This fact sheet outlines the composition and role of the Australian Parliament.
What will I learn?
- The Australian Parliament is made up of the King (represented by the Governor-General), the Senate and the House of Representatives.
- The Parliament makes laws, represents Australians, scrutinises the government and provides a place where government is formed.
Year 6 ACHASSK143
Year 7 ACHCK048
What is the Australian Parliament?
The structure and power of the Parliament is set out in the Australian Constitution. The Parliament was established at Federation on 1 January 1901. The Parliament meets at Parliament House in Canberra.
Parliament of Australia.
Parliamentary Education Office (peo.gov.au)
This diagram illustrates the composition of the Australian Parliament. The Australian Parliament is made up of the King (represented by the Governor-General), the Senate and the House of Representatives.
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The role of Parliament
The Australian Parliament:
- makes and changes laws
- represents the people of Australia
- is the place where government is formed
- scrutinises – closely examines – the work of the government.
The Parliament makes new laws and amends – changes – existing laws. When Parliament meets, Senators and Members of the House of Representatives spend around half their time considering bills – proposals for new laws. A bill is usually a response to a problem or a way to improve things for the people of Australia. To become a law, a bill must be agreed to by a majority vote in the Senate and the House of Representatives and be given Royal Assent by the Governor-General.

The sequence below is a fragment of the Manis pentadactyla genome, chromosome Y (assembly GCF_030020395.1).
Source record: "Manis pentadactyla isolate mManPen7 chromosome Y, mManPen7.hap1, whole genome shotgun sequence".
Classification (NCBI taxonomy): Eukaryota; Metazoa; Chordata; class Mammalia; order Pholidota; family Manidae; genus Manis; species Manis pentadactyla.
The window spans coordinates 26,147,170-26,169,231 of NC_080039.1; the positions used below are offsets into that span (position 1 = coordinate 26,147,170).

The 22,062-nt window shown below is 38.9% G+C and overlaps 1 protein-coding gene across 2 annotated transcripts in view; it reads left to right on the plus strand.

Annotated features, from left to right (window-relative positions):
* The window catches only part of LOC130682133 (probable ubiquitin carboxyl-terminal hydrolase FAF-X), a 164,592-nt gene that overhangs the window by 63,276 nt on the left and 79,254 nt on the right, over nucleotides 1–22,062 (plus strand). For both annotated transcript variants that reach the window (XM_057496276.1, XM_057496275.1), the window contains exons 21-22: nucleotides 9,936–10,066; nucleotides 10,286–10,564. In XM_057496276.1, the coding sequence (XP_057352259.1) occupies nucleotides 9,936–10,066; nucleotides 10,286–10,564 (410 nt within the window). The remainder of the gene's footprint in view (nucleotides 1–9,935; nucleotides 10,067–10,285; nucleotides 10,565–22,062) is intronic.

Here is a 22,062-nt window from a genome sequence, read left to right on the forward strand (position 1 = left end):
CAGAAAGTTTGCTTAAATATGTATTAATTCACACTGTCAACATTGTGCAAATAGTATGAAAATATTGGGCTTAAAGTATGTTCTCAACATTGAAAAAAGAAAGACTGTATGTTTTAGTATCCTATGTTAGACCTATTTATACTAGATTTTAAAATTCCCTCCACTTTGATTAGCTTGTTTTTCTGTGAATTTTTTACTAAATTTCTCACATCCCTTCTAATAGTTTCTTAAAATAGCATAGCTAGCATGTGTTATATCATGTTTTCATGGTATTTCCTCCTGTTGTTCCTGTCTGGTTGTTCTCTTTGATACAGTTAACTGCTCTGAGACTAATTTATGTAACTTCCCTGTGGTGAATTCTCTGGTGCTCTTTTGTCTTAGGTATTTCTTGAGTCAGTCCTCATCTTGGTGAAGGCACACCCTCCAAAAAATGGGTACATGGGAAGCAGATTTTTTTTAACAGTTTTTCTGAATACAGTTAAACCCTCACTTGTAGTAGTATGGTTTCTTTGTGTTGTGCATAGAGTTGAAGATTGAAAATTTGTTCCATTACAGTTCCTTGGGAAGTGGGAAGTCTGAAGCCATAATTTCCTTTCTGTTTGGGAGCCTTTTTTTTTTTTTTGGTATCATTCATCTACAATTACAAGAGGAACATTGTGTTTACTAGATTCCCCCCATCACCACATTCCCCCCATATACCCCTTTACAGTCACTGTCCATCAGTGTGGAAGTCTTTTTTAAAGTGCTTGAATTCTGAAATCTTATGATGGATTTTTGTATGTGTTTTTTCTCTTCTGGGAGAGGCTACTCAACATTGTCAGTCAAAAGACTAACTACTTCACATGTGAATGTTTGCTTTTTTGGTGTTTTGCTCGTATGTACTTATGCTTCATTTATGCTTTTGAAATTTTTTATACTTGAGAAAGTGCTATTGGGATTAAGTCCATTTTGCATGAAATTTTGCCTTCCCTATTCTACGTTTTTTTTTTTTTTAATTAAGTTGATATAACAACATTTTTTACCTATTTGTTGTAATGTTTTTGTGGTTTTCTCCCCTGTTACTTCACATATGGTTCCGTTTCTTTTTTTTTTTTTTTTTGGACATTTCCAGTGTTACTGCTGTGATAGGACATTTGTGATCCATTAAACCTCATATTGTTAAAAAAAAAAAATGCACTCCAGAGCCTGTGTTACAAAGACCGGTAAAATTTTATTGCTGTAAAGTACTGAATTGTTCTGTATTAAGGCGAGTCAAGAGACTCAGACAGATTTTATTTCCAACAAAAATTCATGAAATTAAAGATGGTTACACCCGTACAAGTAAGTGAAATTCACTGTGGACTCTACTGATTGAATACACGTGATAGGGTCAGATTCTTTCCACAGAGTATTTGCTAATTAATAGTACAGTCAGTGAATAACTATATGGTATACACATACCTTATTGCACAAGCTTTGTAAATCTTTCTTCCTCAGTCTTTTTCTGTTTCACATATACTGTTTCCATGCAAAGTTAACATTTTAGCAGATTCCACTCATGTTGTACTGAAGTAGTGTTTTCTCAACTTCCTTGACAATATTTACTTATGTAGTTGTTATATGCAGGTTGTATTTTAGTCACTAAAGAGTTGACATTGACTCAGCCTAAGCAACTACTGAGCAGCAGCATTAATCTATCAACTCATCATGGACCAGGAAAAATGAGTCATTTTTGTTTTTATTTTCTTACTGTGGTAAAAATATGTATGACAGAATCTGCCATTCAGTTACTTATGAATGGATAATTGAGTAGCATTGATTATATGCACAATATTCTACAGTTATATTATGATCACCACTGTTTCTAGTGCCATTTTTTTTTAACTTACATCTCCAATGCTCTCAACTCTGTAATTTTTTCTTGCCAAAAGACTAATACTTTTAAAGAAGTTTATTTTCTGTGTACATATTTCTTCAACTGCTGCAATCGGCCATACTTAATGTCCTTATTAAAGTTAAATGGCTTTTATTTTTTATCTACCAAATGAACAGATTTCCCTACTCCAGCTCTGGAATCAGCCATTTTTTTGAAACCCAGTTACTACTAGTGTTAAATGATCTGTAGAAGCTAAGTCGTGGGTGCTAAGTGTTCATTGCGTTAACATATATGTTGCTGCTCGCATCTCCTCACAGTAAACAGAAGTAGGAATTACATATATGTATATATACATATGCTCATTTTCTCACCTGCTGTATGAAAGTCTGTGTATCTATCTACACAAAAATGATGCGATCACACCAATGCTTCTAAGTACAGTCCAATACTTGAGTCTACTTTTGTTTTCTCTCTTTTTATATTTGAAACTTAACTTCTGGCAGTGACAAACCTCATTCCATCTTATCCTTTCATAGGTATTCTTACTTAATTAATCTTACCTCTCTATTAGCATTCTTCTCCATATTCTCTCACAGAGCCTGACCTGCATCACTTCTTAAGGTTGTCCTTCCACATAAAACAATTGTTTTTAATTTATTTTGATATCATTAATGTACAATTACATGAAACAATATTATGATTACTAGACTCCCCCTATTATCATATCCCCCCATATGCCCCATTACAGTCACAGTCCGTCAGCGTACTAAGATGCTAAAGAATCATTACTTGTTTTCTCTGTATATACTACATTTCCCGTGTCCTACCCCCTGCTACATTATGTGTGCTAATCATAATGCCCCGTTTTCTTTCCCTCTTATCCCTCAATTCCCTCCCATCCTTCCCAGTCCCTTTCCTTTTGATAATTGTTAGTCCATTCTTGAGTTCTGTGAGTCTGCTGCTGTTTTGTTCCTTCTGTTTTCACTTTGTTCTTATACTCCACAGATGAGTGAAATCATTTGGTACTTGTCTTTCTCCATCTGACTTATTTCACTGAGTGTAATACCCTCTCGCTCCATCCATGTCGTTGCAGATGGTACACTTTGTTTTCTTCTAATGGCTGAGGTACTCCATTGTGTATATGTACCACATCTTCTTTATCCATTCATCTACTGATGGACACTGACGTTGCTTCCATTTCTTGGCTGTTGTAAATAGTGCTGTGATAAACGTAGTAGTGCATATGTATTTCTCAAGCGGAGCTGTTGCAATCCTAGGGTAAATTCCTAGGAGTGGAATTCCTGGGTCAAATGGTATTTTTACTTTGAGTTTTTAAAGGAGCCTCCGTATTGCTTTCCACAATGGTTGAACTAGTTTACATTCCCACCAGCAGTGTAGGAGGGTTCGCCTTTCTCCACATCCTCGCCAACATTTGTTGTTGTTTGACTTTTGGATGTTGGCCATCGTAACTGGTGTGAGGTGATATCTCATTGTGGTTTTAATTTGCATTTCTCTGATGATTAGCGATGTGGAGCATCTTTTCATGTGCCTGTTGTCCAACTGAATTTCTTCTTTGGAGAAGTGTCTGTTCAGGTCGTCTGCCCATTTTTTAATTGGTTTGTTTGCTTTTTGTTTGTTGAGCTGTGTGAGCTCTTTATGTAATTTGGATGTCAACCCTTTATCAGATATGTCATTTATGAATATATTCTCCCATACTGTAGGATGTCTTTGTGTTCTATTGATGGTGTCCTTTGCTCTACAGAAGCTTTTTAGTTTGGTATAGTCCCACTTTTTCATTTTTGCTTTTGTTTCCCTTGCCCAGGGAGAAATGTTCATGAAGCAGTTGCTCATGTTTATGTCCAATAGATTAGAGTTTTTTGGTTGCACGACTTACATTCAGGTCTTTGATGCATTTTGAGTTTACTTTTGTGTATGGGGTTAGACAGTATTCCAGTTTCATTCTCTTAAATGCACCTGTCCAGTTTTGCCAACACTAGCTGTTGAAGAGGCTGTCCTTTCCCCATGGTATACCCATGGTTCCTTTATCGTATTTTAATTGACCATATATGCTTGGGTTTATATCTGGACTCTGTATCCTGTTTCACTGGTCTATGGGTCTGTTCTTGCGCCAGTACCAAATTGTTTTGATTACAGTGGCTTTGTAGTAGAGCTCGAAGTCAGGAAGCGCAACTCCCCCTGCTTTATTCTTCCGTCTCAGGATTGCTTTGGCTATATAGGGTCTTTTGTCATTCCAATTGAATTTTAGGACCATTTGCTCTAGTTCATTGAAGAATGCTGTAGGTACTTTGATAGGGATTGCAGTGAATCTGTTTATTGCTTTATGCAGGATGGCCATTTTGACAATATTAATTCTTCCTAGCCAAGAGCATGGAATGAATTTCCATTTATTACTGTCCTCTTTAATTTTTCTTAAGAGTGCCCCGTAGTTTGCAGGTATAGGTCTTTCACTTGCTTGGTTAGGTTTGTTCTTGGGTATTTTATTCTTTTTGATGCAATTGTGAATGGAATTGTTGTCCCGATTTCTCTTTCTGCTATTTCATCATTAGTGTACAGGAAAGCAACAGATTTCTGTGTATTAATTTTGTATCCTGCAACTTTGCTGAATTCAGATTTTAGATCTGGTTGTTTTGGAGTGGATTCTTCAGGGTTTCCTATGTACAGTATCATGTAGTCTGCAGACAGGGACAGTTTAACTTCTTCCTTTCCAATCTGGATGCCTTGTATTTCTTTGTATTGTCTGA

Members of parliament are elected to represent the views and interests of Australians:
- There are 76 senators who represent states and territories in the Senate. There are 12 senators from each state and 2 senators each from the Australian Capital Territory and Northern Territory.
- There are 151 members of the House of Representatives. Each member represents one of the 151 electorates in Australia.
Members of parliament represent Australians by considering how bills and decisions of Parliament will affect them. Members of parliament also find out about people's interests and concerns and speak about them in Parliament. Members of parliament help their constituents – the people they represent – if they are having difficulties with issues such as taxes, immigration or pensions.
Formation of government
The Australian Government is formed in the House of Representatives. The government is the party or coalition of parties with the support of the majority of members in the House.
The government makes plans for managing national issues like trade, immigration and defence. Laws made by the Parliament are put into action by the government. The government also represents Australia internationally.
The Parliament scrutinises the work of the government by:
- setting up committees to investigate bills in detail
- looking at how the government has spent tax-payers' money in Senate estimates hearings
- questioning the government each sitting day in Question Time in the Senate and House.
By checking their work, the parliament helps to make sure the government acts responsibly when making decisions, spending public money and representing the people.